Competition. Healthy competition amongst the members of a team has the potential to yield some interesting and impressive results. We all have a need to be respected and appreciated by our peers as well as to have confidence and respect for ourselves; this psychological need can be infinitely helpful when combined with a little healthy competition amongst teammates. When teammates have a sense of competition that is meant in good fun but will earn them a certain measure of extra or additional respect, it can be used to motivate individuals (or sub teams) and to help the overall team excel. Of course, the teams that are competing with whole other teams have even more potential for motivation.

Response to Community. In any given scenario, it is possible that a client, customer, or other person that interacts with one member of your team will have some kind of conflict with that team member. Whether the reason is good or bad, in the business world we oftentimes have to make allowances for things that we may not understand or agree with. In a situation where something like this may occur, it will result in less stress and less financial challenge when another member of the team is able to take over that particular client, account, or whatever it is. When teams work well together, they often develop more established methods of handling certain situations or define what the expectations are which consequently makes a transfer like that smoother for everyone, saving a business or an organization money and reputation.

Consistency with the Team. Clients and customers are not the only individuals who respond best to consistency; when a team member leaves the team, for whatever reason, the team as a whole will struggle with growing pains as it continues to move forward. Moreover, with a normal pattern, policy, or procedure in place, these growing pains can be lessened while someone new becomes acclimated to the situation. Because most teams do operate with some level of normalcy or pattern, it will be easier for the remaining teammates to identify what tasks they may need to take care of in the interim. Likewise, the new team member replacing the person who left will be better able to step in and get up to speed more rapidly when this is the case. Alternatively, where an individual that does not operate within a cohesive team unit can oftentimes cause extensive difficulty for coworkers during periods of turnover.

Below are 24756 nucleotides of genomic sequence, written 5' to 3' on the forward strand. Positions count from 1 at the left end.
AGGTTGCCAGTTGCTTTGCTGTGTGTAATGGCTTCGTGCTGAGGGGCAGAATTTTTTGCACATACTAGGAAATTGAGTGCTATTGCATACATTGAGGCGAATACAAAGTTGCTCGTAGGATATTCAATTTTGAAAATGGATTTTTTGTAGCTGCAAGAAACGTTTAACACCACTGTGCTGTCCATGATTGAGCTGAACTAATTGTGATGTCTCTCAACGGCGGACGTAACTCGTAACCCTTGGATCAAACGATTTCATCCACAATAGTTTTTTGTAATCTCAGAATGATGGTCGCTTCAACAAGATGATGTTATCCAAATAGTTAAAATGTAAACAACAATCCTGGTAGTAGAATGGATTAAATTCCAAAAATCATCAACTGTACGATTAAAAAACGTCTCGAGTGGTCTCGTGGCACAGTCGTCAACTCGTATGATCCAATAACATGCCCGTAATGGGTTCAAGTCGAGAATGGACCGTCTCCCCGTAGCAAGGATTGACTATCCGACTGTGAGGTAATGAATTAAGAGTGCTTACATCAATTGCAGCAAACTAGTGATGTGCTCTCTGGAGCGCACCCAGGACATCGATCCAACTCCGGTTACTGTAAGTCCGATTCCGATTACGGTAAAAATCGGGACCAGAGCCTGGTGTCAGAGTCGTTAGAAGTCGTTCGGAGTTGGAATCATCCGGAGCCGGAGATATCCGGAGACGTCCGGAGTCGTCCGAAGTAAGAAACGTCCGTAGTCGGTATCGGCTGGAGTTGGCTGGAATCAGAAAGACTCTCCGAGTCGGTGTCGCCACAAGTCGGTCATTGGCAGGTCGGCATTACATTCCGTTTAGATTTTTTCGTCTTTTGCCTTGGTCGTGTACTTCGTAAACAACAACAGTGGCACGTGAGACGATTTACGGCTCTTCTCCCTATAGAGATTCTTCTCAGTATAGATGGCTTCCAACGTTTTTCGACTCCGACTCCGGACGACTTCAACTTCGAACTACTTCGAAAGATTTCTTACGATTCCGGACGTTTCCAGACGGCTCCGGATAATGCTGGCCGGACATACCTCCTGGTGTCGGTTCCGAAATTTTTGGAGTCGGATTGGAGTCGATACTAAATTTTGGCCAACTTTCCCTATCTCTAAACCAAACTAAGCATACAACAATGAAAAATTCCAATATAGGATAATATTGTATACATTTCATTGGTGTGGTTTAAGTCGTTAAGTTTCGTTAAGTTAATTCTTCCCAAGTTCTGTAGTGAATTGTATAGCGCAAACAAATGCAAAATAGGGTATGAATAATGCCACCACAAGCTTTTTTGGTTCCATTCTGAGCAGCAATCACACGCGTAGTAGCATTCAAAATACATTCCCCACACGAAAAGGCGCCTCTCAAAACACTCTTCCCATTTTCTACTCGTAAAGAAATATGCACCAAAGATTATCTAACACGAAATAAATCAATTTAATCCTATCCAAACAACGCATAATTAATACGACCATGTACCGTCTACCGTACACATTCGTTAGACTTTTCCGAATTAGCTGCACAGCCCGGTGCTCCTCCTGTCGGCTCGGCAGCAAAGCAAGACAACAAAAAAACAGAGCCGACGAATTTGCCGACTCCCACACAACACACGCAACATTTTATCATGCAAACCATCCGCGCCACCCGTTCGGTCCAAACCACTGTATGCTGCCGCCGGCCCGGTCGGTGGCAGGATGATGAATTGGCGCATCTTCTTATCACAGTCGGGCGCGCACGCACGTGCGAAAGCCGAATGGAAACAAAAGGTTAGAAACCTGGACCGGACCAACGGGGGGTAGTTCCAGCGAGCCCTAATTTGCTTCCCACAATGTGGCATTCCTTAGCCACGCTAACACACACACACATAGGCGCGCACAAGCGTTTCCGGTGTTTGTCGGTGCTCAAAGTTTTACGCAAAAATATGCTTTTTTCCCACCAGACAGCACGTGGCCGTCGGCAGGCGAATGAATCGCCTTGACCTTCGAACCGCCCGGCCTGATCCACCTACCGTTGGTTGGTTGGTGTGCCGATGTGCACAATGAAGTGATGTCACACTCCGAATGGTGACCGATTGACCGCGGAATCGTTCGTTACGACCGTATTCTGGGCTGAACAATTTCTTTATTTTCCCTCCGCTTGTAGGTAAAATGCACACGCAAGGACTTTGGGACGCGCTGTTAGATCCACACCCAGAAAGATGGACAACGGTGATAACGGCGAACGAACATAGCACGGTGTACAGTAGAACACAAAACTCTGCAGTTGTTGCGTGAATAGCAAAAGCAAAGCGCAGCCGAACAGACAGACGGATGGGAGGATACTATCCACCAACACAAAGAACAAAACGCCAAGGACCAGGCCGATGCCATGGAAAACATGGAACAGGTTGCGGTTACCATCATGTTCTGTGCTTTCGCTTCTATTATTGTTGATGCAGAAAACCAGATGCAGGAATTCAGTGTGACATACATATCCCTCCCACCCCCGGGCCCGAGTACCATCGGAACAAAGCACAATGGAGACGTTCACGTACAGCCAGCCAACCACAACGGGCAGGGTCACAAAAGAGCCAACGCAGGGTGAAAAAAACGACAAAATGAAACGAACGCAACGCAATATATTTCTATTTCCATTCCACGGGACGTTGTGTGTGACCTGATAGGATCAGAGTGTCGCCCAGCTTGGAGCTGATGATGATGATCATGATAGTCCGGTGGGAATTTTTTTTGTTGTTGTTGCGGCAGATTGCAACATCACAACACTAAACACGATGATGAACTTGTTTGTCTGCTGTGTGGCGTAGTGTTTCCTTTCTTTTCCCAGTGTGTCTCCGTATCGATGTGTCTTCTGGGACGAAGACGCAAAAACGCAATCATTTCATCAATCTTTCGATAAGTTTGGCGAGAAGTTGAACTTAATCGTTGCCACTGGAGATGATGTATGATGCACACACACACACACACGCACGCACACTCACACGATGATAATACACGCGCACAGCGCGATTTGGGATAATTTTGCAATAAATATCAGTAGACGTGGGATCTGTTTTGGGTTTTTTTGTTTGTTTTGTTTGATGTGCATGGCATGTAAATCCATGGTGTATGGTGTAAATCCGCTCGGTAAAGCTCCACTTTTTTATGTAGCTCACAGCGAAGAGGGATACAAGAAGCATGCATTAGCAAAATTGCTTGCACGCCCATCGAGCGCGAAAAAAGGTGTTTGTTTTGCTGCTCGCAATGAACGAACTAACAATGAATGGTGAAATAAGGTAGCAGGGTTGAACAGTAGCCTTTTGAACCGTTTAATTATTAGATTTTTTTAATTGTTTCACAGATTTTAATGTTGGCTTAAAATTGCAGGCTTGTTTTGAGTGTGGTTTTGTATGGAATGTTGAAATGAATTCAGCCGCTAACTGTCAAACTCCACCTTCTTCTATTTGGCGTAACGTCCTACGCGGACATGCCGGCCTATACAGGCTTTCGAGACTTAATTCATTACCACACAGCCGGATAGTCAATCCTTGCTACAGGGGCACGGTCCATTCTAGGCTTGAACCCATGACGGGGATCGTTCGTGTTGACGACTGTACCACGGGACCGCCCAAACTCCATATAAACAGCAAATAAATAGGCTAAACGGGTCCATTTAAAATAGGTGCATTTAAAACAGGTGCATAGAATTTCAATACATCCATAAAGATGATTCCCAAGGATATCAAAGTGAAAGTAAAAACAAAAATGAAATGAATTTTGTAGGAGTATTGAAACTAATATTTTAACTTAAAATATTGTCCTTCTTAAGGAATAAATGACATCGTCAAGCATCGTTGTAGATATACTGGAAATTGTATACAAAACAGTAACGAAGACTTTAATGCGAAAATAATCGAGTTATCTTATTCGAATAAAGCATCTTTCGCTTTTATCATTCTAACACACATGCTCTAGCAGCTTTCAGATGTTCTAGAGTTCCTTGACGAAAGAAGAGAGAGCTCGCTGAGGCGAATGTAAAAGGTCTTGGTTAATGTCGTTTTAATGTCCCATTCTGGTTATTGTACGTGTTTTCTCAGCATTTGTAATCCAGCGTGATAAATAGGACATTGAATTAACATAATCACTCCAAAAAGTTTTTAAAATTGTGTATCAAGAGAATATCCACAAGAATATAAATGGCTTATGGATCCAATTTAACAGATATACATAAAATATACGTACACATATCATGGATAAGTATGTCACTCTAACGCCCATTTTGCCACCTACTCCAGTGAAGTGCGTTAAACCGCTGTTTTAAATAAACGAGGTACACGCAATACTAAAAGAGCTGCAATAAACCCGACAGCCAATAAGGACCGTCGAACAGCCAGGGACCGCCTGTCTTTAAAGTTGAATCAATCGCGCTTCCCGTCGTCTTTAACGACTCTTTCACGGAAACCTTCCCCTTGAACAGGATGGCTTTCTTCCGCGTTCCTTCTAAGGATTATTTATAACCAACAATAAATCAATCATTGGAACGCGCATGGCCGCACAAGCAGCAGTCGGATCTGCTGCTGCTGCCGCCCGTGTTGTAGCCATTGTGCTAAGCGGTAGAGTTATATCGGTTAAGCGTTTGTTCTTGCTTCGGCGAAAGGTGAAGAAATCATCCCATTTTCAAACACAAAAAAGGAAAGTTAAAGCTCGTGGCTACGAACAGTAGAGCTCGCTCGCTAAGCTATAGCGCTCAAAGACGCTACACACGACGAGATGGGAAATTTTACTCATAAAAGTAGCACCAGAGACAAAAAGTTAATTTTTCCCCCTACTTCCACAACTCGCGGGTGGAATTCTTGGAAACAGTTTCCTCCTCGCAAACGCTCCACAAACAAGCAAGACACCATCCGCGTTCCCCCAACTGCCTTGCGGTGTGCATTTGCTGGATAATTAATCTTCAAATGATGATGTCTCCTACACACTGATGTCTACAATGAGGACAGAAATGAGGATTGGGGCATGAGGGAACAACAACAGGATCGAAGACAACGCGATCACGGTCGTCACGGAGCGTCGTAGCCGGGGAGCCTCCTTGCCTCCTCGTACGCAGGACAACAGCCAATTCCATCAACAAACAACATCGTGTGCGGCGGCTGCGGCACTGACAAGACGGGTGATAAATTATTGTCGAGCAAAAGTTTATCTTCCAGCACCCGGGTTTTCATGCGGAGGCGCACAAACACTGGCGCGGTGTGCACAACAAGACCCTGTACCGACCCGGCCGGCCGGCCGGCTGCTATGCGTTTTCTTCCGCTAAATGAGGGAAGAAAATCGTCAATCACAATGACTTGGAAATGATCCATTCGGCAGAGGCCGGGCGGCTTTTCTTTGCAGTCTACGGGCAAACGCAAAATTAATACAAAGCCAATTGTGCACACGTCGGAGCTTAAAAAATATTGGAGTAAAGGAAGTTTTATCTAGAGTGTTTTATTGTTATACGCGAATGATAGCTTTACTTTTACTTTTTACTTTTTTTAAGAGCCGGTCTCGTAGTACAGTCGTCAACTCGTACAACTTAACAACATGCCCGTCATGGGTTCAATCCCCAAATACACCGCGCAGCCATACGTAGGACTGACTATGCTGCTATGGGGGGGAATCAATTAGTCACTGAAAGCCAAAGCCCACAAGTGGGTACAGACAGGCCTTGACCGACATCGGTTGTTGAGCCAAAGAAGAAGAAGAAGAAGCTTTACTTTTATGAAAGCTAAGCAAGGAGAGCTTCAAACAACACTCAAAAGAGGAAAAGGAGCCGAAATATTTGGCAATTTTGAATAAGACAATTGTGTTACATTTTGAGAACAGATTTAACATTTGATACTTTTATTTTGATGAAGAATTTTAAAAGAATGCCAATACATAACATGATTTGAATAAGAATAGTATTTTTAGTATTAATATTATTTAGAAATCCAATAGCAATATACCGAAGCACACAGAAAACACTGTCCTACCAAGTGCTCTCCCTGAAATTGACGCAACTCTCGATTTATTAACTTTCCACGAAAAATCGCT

Consistency within the Business or Organization. Sometimes when an individual leaves their regular team, it may be that they have not left the company; it may be simply a change in position within the company. However, what happens if that employee discovers that something that they believed to be a company policy was simply how their old team or supervisor preferred to do things? Certainly, in some cases, that may not be an issue, but many times it can be. Even a new employee coming into the company may generate some conflict through no fault of their own because of inconsistency in policy.
For example, a particular company may have a marketing department, which acts like a team together to achieve their marketing goals. One member of the team leaves the marketing department to make a supposedly lateral move into the customer relations department only to find that an introductory position in that new department pays $10,000 more a year than an introductory position in the marketing department did, even though everyone assumed it was the same. That individual then tells their friend who recently was hired to fill their position in the marketing department that they should ask for a $10,000 raise since their position is supposedly the same as in the customer relations department. Rapidly, everyone in the company is now upset and employees are threatening to leave if they do not all receive whatever income they have decided that they should be getting.
While this may seem farfetched to some, other people have certainly seen it occur in their workplace. While the marketing department may be its own team, led by its supervisor, that supervisor should (if company policies are not comprehensive and clear) also participate on a team with other managers to share information, ideas, and policies that can help prevent a companywide upset, even if introductory customer service employees continue to make $10,000 more than introductory marketing employees. Operating as a true team and communicating within that team allows each member of the team to then communicate efficiently with the members of every other team, of which they may be a participant.